Having taken the decision to end the tender process, we initially began, with BoydThorpe’s help to bring the catering in-house and let the current operation run for at least a further 12 months to give it time to fully prove itself. For much of the exhibition period we are full at lunchtime and this has led to a decision to make a further small investment into the space with new tables and chairs to increase capacity at peak times. We will also introduce a takeaway menu in the Spring, increase seating in the garden and extend to the Garden Gallery area at peak times. We expect the café to make a profit contribution in 2015/16. Given that most catering operations do not make a profit for the first 18 months (and have a very high failure rate) we consider this to be a good start.
The timing for the initial brief was well placed but when it became clear that we would not find a suitable external caterer it meant changing the set-up and bringing it in-house in the last week of August. This was not ideal timing but with the amazing support of Boyd-Thorpe who quickly swung their efforts away from the tender process in to supporting us with a takeover project, we achieved this in just one week.
Was the consultant/trainer the right person for the job? Why is this?
Boyd-Thorpe were absolutely the right people for the job. Without them we would not have achieved this outcome. They supported us throughout, offering advice and wise counsel. To make the decision to end the tender process was difficult but they helped us see why it was the right decision. Their support in managing the takeover and providing an Executive Chef to write and install a new menu, procedures, and staff was invaluable
How did you encourage everyone in your organisation to engage in the project?
Right from the start when we brought the catering in-house we were very clear that we would be one team. The Front of House teams were incredibly supportive of the new staff providing help with the tills and the quirks of the kitchen and general building. The maintenance team were incredibly supportive of the new kitchen staff and pitched in to help the set-up. The manager or assistant manager have attended the weekly staff meeting from the very start and their successes have been reported. We have also worked hard to ensure we all ‘talked-up’ the café to encourage first users, particularly those who wish it was fine-dining.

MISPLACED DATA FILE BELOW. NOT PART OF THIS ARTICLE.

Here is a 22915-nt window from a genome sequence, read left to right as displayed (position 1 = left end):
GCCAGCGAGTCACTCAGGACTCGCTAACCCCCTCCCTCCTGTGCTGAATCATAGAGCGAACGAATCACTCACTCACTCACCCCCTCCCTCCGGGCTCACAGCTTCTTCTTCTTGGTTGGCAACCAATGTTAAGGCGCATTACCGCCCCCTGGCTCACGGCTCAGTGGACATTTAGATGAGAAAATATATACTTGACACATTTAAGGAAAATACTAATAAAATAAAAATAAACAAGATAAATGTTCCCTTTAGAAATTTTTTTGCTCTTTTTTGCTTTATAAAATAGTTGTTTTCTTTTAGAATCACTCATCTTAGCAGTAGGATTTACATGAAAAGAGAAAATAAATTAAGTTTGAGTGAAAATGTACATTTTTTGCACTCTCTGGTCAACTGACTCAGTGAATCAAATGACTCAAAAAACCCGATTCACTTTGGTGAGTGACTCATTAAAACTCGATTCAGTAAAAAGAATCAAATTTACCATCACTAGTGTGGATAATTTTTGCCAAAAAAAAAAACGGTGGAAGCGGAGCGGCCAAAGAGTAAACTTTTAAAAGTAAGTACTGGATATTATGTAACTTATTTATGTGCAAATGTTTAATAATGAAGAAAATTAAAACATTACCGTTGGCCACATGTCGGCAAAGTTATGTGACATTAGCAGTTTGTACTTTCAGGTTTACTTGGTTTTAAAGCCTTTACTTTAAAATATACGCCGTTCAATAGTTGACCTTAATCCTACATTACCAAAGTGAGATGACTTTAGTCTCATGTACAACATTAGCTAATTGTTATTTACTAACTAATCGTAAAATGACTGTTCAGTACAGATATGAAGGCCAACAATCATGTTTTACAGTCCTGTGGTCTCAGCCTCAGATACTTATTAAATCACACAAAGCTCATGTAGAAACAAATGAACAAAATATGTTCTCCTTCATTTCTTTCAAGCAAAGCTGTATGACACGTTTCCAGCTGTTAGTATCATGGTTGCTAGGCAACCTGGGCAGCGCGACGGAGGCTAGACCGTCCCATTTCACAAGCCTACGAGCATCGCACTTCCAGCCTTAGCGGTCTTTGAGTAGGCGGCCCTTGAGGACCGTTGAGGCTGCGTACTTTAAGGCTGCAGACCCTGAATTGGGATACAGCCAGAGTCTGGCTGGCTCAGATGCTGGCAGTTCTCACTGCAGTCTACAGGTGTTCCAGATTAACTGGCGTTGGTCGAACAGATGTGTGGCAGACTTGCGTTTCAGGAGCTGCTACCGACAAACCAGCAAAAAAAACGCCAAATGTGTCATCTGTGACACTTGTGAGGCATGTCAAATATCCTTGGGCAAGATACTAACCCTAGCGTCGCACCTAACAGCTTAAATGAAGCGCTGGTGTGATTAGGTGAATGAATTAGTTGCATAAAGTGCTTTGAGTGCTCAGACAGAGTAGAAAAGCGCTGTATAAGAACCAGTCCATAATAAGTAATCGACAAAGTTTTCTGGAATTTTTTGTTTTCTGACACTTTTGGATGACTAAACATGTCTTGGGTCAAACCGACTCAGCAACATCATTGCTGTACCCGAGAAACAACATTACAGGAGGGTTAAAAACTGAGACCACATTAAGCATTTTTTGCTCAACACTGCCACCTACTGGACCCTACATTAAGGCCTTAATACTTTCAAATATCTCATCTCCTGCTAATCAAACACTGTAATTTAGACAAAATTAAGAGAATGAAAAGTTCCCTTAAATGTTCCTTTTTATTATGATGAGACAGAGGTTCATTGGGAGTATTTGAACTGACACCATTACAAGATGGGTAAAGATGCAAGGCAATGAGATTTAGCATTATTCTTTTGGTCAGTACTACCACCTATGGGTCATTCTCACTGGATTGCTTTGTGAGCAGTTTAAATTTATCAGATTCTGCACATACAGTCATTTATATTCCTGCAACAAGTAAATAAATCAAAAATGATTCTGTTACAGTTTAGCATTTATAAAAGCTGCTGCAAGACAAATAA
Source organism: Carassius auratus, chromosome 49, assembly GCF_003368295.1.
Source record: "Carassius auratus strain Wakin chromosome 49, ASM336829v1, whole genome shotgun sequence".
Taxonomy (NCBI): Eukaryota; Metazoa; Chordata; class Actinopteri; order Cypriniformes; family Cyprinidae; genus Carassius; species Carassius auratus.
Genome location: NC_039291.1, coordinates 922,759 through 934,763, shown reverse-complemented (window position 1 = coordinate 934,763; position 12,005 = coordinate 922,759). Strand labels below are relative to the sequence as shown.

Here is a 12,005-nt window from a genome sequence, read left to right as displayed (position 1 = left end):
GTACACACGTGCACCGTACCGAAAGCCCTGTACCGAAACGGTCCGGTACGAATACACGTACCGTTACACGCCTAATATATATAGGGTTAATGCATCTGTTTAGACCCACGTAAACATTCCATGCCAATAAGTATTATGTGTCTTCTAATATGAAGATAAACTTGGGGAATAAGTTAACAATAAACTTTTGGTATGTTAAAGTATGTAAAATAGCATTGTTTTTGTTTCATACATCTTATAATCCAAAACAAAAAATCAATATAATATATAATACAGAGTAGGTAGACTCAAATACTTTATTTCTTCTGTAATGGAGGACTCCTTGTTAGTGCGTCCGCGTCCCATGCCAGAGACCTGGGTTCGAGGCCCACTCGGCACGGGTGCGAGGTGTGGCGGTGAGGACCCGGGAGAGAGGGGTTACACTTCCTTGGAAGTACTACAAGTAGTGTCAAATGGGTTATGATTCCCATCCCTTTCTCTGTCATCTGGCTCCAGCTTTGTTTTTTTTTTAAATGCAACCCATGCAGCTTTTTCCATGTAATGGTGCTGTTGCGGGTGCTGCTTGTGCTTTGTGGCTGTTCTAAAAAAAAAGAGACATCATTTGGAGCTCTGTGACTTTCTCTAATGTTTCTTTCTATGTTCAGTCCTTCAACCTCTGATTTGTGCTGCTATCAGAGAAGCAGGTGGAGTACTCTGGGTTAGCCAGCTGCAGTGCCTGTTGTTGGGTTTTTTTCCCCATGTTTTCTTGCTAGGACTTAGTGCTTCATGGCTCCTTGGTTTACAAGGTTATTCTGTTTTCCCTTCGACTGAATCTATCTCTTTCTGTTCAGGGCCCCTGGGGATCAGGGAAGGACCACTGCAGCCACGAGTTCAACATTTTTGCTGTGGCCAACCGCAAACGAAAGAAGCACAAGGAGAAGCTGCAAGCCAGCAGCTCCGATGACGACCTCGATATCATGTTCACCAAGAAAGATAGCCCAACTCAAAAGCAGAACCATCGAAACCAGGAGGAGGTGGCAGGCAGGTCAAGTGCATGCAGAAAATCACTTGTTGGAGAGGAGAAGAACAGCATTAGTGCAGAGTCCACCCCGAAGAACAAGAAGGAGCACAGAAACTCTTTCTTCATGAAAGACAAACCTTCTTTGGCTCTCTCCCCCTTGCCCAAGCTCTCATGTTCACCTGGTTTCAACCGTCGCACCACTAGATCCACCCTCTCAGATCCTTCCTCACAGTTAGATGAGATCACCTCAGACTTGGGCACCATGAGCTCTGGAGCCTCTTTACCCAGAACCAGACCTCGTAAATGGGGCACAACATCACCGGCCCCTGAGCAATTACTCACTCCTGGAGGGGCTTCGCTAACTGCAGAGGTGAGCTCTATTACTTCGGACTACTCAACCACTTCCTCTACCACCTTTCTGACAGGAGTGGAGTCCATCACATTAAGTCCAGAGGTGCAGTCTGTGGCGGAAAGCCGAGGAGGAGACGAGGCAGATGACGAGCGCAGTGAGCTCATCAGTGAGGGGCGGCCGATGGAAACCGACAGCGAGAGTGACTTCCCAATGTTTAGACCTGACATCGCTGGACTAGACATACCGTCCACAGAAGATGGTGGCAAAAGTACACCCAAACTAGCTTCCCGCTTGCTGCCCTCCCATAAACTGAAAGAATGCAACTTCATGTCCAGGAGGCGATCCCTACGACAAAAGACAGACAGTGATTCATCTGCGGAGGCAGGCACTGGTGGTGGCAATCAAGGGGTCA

Everyone said, including Boyd-Thorpe, that the manager would be the hardest person to hire. This proved to be absolutely correct! We hired a young, very enthusiastic Manager who was a little untested but we felt was able to grow into the position, and on the face of it, the person appeared to be managing well.
However, it became clear a few weeks in that the person was not coping. When this became apparent we acted quickly and, with regret, ended their employment. This was done amicably and with a full and clear explanation that it was simply their lack of experience, not their goodwill and enthusiasm. We were fortunate to be able to promote the chef to Chef/Manager and the Front of House Manager to Assistant Manager and thus avoid any period without anyone in charge.
So our top tip would be: Be really careful who you appoint, and be prepared to be wrong and act swiftly if that is the case.
What are your plans for the future?
As the Deputy Director now has overall responsibility for the Commercial activities the learning is fully embedded in the organisation. In addition the Chef/Manager and Assistant Manager were both recruited under the consultancy period and thus carry this learning and act on it daily.
There is still more work to be done to keep improving the menu and this is ongoing as we learn what our customers want. We need to invest in new furniture and improve the décor, which is planned for the next 3 months. We still want to bring the café out into the public spaces and proposed changes to the ground floor will make this more and more practical.
Overall Cost of Project
£9,122.50 plus expenses +VAT, including the SEWS micro-consultancy of £5,000.